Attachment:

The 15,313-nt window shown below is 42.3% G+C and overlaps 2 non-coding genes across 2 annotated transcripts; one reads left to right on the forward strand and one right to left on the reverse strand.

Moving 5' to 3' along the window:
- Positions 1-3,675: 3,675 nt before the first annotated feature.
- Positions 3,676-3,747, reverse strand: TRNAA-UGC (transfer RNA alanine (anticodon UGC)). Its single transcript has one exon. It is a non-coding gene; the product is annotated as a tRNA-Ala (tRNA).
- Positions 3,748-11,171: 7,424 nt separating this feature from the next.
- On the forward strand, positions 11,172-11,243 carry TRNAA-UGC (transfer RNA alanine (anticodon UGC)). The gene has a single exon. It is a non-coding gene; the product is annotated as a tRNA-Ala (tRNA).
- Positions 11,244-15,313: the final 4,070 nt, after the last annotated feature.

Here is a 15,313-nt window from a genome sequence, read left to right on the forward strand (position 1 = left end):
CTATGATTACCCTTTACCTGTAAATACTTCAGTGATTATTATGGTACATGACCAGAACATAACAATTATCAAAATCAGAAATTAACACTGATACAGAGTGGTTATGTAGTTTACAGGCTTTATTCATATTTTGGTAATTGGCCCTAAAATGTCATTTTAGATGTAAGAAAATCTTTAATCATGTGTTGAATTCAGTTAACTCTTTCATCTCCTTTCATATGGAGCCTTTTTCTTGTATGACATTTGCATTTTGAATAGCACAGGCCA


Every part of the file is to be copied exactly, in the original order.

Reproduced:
The 15,313-nt window shown below is 42.3% G+C and overlaps 2 non-coding genes across 2 annotated transcripts; one reads left to right on the forward strand and one right to left on the reverse strand.

Moving 5' to 3' along the window:
- Positions 1-3,675: 3,675 nt before the first annotated feature.
- Positions 3,676-3,747, reverse strand: TRNAA-UGC (transfer RNA alanine (anticodon UGC)). Its single transcript has one exon. It is a non-coding gene; the product is annotated as a tRNA-Ala (tRNA).
- Positions 3,748-11,171: 7,424 nt separating this feature from the next.
- On the forward strand, positions 11,172-11,243 carry TRNAA-UGC (transfer RNA alanine (anticodon UGC)). The gene has a single exon. It is a non-coding gene; the product is annotated as a tRNA-Ala (tRNA).
- Positions 11,244-15,313: the final 4,070 nt, after the last annotated feature.

Here is a 15,313-nt window from a genome sequence, read left to right on the forward strand (position 1 = left end):
CTATGATTACCCTTTACCTGTAAATACTTCAGTGATTATTATGGTACATGACCAGAACATAACAATTATCAAAATCAGAAATTAACACTGATACAGAGTGGTTATGTAGTTTACAGGCTTTATTCATATTTTGGTAATTGGCCCTAAAATGTCATTTTAGATGTAAGAAAATCTTTAATCATGTGTTGAATTCAGTTAACTCTTTCATCTCCTTTCATATGGAGCCTTTTTCTTGTATGACATTTGCATTTTGAATAGCACAGGCCA